Player Praise and Discipline:
One way to improve motivation and attitude of players is to recognize their positive contributions and their good play. I learned a long time ago that it works much better to give praise in front of the team or in front of another player. Calling a player into your office or seeing her in the hall and having a brief word with her doesn’t have the same impact on her as praising her in front of her peers.
Being very vocal and generous with positive feedback can lift spirits and make someone’s day.
Really, this principle will also apply to other people that you deal with, such as assistant coaches, AD’s, vendors, service providers etc, etc.
On the other hand we have all had to be the coach and straighten things out. If I was dealing with a playing problem I always liked to be in close proximity of the person that I am talking to and have my back to the rest of the team and explain what she did wrong and what my expectations of her are. It is a proven fact that all people move in the direction of their expectations or in the direction of the expectations of the person that they are attempting to please or perform for. I never had a player that made a playing mistake intentionally, I always had to remember that.
I was never a yeller or a screamer, no one likes it and it gives me a headache. But if I ever did raise my voice the team knew that something was way wrong and it was going to be dealt with. In an article about a Soccer coach from Eugene, OR I picked up something I really liked. He said that he never yells at his girls when they come off the field, because by the time they got to him on the sideline they had already yelled at themselves enough, and now it was time to fix the problem not re-live it.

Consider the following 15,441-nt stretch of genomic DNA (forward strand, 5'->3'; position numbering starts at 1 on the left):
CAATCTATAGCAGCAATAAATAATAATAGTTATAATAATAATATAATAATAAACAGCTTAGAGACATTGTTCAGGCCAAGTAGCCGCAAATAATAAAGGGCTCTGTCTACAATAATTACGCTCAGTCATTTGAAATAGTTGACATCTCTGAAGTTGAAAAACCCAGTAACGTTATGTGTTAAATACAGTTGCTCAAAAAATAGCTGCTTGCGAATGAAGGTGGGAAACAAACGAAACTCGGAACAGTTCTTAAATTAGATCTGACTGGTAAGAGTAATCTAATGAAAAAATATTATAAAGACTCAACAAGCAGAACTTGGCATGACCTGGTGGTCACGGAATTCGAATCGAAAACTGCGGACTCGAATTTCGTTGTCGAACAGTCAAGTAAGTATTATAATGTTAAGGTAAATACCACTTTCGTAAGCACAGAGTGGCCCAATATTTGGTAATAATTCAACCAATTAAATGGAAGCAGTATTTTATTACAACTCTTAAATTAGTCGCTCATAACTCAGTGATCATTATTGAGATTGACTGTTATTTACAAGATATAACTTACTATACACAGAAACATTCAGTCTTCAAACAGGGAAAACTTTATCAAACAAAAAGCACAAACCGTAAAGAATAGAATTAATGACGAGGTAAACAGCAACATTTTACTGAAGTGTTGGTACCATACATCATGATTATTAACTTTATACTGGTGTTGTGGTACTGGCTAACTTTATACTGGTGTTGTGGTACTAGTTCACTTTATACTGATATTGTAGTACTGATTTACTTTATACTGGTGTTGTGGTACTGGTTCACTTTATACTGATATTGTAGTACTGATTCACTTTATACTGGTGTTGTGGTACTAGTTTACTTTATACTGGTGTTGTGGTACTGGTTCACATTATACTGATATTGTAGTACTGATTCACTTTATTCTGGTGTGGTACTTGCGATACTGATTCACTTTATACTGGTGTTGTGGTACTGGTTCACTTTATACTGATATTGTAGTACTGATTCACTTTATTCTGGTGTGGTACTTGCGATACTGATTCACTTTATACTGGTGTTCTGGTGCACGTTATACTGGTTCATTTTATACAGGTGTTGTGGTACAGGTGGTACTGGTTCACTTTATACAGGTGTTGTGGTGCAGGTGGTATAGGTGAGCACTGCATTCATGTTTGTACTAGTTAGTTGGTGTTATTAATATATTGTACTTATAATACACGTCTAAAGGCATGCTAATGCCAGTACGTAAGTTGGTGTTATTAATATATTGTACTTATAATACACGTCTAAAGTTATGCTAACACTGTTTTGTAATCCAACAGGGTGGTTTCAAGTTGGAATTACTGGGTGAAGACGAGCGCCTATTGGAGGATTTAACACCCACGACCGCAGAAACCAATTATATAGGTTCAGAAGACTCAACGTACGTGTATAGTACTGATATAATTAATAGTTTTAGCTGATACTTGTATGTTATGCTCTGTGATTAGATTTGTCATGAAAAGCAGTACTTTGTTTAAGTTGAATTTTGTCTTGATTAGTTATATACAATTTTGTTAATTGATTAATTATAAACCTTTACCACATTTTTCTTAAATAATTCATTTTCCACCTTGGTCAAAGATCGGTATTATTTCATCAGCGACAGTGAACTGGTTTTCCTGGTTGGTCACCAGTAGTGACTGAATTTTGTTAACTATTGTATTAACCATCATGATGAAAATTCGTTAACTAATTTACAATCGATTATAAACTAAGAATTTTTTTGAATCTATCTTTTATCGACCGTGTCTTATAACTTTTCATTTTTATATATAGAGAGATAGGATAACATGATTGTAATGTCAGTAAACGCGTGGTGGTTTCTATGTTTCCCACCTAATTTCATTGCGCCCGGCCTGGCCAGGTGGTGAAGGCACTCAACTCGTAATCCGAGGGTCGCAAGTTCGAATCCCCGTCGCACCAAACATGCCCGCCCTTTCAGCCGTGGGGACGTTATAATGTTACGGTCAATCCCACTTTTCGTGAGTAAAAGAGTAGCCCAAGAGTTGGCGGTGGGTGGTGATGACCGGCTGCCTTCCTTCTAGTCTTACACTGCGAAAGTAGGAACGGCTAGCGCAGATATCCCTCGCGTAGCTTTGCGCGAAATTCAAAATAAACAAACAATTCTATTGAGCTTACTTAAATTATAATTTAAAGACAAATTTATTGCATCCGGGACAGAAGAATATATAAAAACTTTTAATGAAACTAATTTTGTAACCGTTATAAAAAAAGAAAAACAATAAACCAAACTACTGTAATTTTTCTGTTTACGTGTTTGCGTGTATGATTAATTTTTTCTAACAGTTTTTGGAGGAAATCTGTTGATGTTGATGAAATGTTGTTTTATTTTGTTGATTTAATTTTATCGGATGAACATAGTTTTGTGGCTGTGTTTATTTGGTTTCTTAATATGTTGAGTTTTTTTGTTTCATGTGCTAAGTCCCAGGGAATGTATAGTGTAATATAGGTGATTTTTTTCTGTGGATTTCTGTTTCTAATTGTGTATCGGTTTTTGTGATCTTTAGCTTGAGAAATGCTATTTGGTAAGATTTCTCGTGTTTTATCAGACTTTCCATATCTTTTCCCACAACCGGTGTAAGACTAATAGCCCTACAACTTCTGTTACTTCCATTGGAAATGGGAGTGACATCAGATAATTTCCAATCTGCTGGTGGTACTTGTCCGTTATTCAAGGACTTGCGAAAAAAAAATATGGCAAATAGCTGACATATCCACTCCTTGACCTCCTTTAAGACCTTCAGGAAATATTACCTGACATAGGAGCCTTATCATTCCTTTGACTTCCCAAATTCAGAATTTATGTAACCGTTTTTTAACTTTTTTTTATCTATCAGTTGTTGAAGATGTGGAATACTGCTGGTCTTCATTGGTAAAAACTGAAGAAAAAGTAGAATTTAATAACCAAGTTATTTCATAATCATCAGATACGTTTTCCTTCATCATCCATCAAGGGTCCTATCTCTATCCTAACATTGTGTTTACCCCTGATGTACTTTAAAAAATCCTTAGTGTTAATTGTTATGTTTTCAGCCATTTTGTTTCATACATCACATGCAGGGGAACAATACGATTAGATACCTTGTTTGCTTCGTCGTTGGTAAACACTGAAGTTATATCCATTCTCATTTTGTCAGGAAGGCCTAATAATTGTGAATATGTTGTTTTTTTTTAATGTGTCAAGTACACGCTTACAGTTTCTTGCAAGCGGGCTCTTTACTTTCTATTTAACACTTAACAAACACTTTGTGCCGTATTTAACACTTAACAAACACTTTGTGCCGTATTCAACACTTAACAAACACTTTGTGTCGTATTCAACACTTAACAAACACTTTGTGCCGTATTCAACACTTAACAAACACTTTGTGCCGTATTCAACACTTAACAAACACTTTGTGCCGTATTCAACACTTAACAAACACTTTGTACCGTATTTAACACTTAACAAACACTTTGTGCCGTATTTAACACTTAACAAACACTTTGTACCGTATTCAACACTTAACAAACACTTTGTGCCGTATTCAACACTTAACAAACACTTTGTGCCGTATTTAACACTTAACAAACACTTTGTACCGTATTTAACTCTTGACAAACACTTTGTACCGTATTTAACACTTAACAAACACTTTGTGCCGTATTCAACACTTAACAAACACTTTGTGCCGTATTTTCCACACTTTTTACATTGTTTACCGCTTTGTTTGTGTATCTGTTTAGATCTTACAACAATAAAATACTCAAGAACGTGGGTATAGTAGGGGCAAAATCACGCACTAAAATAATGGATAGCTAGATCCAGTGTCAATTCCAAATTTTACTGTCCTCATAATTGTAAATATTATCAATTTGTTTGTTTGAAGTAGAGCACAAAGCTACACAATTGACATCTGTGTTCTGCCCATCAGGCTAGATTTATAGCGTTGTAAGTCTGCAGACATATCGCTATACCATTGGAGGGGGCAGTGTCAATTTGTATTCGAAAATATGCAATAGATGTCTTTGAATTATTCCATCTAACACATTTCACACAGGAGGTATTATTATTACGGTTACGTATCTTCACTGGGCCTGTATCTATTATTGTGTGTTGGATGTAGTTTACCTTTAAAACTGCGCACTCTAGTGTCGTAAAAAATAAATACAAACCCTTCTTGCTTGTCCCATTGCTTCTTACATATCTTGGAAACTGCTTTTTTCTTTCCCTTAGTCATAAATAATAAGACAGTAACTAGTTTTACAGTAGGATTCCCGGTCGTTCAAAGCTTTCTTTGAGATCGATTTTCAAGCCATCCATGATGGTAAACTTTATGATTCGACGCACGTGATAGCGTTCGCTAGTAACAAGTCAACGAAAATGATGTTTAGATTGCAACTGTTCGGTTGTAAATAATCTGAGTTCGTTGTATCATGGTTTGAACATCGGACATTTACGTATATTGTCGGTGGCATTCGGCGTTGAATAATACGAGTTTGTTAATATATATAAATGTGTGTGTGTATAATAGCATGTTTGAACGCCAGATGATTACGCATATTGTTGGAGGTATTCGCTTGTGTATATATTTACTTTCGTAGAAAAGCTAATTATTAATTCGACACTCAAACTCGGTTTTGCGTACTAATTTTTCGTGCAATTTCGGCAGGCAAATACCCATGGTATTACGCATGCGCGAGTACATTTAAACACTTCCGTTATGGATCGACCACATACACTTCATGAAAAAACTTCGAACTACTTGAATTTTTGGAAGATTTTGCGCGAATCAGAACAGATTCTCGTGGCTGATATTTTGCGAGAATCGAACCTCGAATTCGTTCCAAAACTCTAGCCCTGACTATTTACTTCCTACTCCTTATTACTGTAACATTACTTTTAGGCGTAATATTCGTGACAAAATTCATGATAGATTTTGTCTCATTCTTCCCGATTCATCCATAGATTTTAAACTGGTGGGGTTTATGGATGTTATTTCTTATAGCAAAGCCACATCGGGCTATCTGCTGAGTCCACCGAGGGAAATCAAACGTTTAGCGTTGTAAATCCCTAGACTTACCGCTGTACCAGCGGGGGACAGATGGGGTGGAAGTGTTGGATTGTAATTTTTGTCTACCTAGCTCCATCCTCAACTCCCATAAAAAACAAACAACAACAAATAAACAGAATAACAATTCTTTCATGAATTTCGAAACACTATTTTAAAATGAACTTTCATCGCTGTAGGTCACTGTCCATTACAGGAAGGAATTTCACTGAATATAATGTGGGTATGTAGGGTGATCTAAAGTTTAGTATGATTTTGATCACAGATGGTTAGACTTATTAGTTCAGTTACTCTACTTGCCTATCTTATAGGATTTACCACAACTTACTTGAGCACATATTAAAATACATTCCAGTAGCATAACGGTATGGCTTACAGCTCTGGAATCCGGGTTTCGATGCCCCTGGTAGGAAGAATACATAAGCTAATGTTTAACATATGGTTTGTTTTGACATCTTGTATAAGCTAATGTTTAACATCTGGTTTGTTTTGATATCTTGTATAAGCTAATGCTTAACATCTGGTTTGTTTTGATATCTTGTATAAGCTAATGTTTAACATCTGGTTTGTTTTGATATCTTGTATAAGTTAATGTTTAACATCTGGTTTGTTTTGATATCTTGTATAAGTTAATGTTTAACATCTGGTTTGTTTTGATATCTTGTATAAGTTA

Now if the problem was a team rule, the issue was dealt with according to the predetermined team rules and sanctions. When handing out the sanction I liked to do it in my office with an assistant present. There will almost always be backlash from a parent and you need to have someone that was a witness to your disciplinary meeting.
If the sanction was that the player had to leave the team I always felt that it was them deciding to quit the team as opposed to me kicking them off. My explanation was that they knew the rule and they made a choice not to follow the team rule.
Players that are rule breakers have a way to divide the team (usually their friends are ok with what they did). I have always felt that it is hard enough to coach one team and dividing them into two groups makes it nearly impossible to be successful and sustain that success. So I have no problems parting ways with chronic rule breakers.